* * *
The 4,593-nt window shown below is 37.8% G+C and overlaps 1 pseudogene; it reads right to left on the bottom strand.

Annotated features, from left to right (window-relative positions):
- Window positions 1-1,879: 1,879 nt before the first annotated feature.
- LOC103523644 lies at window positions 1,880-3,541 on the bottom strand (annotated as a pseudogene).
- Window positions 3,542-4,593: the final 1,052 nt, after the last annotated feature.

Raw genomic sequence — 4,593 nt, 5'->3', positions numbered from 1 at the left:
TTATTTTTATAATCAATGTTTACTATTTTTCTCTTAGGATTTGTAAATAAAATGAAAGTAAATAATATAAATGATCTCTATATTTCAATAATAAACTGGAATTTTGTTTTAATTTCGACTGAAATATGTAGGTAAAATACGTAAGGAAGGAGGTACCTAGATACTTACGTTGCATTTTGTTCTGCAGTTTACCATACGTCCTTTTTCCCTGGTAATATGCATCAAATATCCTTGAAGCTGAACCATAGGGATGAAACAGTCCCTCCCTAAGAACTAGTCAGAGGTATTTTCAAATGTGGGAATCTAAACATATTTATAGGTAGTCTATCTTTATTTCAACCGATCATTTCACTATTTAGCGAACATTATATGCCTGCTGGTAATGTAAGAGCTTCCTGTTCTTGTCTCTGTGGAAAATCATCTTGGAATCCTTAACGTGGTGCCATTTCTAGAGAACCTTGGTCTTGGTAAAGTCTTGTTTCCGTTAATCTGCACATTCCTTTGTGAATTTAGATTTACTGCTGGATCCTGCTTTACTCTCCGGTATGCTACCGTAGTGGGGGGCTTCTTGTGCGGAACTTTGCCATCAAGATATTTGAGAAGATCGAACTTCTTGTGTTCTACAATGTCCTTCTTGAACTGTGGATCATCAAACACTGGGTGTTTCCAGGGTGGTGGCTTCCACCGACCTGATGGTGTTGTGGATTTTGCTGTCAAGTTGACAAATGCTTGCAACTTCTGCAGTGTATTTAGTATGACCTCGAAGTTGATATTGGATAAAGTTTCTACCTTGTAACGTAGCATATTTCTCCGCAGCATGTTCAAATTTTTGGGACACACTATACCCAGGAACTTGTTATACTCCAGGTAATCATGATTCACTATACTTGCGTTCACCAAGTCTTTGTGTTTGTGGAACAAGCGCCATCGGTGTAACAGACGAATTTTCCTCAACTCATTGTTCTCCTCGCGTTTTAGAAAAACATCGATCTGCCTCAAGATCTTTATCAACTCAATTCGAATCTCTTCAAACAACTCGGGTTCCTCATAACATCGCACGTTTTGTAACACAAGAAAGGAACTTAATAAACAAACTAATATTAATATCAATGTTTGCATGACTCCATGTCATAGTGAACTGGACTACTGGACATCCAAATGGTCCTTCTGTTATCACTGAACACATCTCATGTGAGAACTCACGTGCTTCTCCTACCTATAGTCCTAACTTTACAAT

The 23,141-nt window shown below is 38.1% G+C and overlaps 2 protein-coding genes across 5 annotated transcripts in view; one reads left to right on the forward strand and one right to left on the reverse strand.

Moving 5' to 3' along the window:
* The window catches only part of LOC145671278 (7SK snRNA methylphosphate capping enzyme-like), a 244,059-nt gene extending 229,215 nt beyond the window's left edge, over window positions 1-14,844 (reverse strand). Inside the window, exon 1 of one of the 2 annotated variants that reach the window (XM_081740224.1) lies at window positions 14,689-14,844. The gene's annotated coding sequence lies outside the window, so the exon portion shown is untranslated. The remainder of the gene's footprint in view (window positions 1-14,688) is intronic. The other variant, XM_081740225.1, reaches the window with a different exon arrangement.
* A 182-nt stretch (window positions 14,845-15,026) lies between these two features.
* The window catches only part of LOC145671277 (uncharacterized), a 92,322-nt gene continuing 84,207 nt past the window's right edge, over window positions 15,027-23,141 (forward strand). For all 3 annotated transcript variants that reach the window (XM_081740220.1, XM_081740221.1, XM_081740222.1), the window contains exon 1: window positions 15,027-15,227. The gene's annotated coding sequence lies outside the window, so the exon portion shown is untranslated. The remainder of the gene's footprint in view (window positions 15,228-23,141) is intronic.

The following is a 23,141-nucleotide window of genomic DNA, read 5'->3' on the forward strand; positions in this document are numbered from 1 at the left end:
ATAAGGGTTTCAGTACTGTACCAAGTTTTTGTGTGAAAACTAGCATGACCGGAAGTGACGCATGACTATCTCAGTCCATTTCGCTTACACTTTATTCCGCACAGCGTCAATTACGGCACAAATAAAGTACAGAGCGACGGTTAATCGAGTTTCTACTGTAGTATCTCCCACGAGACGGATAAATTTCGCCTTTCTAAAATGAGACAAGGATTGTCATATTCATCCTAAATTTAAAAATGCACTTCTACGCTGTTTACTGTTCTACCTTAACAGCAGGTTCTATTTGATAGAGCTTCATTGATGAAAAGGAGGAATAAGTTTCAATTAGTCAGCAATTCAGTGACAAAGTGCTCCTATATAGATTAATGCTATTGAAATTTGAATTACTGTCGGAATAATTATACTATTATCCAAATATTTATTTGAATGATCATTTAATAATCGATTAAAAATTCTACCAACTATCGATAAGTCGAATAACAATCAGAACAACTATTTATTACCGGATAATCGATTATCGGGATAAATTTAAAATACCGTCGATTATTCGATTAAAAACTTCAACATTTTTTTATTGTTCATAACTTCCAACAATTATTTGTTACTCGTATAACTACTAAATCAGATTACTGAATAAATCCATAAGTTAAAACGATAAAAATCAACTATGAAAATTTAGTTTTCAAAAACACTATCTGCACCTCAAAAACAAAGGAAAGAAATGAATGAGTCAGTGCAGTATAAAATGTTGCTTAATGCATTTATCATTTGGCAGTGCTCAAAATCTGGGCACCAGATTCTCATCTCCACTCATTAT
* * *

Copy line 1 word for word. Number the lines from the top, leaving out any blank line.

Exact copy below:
The 4,593-nt window shown below is 37.8% G+C and overlaps 1 pseudogene; it reads right to left on the bottom strand.